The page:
As part of this collectors edition,, you will also receive the ACME Ever-Brite Reading Candle and 18 ct. gold holder.

Please accept this gift at no charge to you. Subsequent publications, which will be billed at the low introductory rate of 23 Dolleons, will be posted to this same address every other month.


Karl G. Steinmueller
Sales and Ordering Division

A note on the letter's creation: The letterhead was a variation on the stationery I made for all of the evening's letters. (Tutorials on how to do it are posted here and here.)  The actual text of the letter was typed on a mid-twentieth century Smith Corona Clipper manual typewriter. The signature was written with a modern calligraphy fountain pen holding a wide nib.

The packaging displayed a keen sense of environmental awareness in its recycling of a previously-used mailer box and polite announcement along the lines of "no animals being injured in its sending."

The contents, book and "Ever-Brite" candle, photographed here in my studio before packaging, were selected to mirror an upcoming European sojourn by Actor Hoja who was studying Swedish as part of her preparations. (The timing of her trip would later see her in the Far North of Europe when the winter sun was often scarce; hence the candle.)

A literary aside (translated by Google from the Finnish Wikipedia): "Edith Irene Södergran (born April 4, 1892 in Saint Petersburg - June 24, 1923 Raivola , Kivennapa ) was a Swedish-speaking Finnish poet. She is an internationally known Finnish poet. Her poems have been translated into at least six different languages. Södergran is particularly known as an important representative of the Finnish-Swedish modernism."

E.I. Sodergran 
Image source/credit

Sodergran's use of language is powerful and evocative. Her poetic eye and heart have a firm grip on the reality of human pain and history.
Jag längtar till landet som icke är,
ty allting som är, är jag trött att begära.
I long for the land that is not,
for everything that is I am weary of craving.
(from 'The Country That Is Not', translated by Keith Bosley)*

As it sometimes happens, the gift matched its recipient rather well.  For though a playful and quirky character, Professor W (and her real-world counterpart) possess similar qualities of personal and creative depth.


To see all of the posts relating to the 2011 Wizarding Event, click here. The three previous dinner party package postings are here, here, and and here. (The first is titled First of Five.  This is a misprint.)

* This passage is from this page on Sodergran at Books and Writers.

07 May 2013

Pepys Into The Past

Some brilliant soul is Tweeting lines from the famous diary of Samuel Pepys.  This morning's is such a flourish of language, color, and images, that I must needs post it here for our collective entertainment!

First, how do you pronounce his name?
"The accepted pronunciation today of his curiously spelled name is PEEPS. Sam definitely pronounced his name PEEPS as do the descendents of his sister Paulina. However other branches of the family pronounce it PEPPIS."

[from the Samuel Pepys Diary FAQ]
I am going with old Sam and dear Paulina; PEEPS it is.   

And then, who is this fascinating creature? Here are the first two paragraphs from that font of human knowledge, Wikipedia. I've left the links active, just for fun.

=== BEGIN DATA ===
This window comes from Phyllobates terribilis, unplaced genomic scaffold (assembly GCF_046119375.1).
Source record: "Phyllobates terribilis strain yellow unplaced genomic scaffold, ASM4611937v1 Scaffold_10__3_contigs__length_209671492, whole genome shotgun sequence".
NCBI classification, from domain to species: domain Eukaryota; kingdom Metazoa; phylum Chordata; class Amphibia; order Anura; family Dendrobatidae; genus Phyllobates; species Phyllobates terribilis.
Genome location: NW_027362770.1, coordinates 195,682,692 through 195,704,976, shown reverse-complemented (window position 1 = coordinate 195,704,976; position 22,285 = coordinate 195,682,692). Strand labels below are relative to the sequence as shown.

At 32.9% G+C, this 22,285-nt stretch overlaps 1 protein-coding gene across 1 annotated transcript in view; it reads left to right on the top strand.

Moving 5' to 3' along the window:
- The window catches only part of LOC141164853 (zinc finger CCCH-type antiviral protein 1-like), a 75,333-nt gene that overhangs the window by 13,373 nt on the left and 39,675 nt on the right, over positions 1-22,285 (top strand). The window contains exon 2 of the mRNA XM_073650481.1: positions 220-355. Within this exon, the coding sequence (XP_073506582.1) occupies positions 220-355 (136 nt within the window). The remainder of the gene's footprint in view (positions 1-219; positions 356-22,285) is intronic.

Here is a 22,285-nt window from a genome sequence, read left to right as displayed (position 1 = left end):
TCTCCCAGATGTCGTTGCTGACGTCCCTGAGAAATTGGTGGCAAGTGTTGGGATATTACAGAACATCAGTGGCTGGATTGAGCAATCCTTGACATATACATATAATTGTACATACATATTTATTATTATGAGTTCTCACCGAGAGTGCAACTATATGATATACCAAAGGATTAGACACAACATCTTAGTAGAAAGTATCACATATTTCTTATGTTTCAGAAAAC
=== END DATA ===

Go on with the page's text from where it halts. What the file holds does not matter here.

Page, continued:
"Samuel Pepys' FRS, MP, JP, (pron.: /ˈpps/;[1] 23 February 1633 – 26 May 1703) was an English naval administrator and Member of Parliament who is now most famous for the diary he kept for a decade while still a relatively young man. Although Pepys had no maritime experience, he rose by patronage, hard work and his talent for administration, to be the Chief Secretary to the Admiralty under both King Charles II and subsequently King James II.

His influence and reforms at the Admiralty were important in the early professionalisation of the Royal Navy.[2] The detailed private diary Pepys kept from 1660 until 1669 was first published in the 19th century, and is one of the most important primary sources for the English Restoration period. It provides a combination of personal revelation and eyewitness accounts of great events, such as the Great Plague of London, the Second Dutch War and the Great Fire of London."

Mr. Pepys would utterly adore the Internet age.  If here were alive now, he would have invented Twitter if some else hadn't already done so.

Samuel Pepys diary manuscript volumes
Image source: Wikipedia

Here's more on him from the Samuel Pepys Diary FAQ cited above:
"Although he was known in his day for his efficient work with the navy, he is famous now for his intimate personal diary, written between 1660 and 1669. It is evocative of the 17th century, a time of great change in England but it is its intensely personal description of a man who is vain, lecherous, hard working, keen to learn, in love with yet argumentative with his wife, and determined to leave his mark on the world that makes his diary so fascinating even 350 years later."

I am happy to report that the whole of Pepys' diary now resides on my Kindle reader, thanks to the good people at Project Gutenberg. Here is the link to the various formats they offer (as well as a link to read it online).

Off to breakfast then, wishing I were doing so amid a noise of trumpets and fidlers and wearing a scarlett waistcloathe!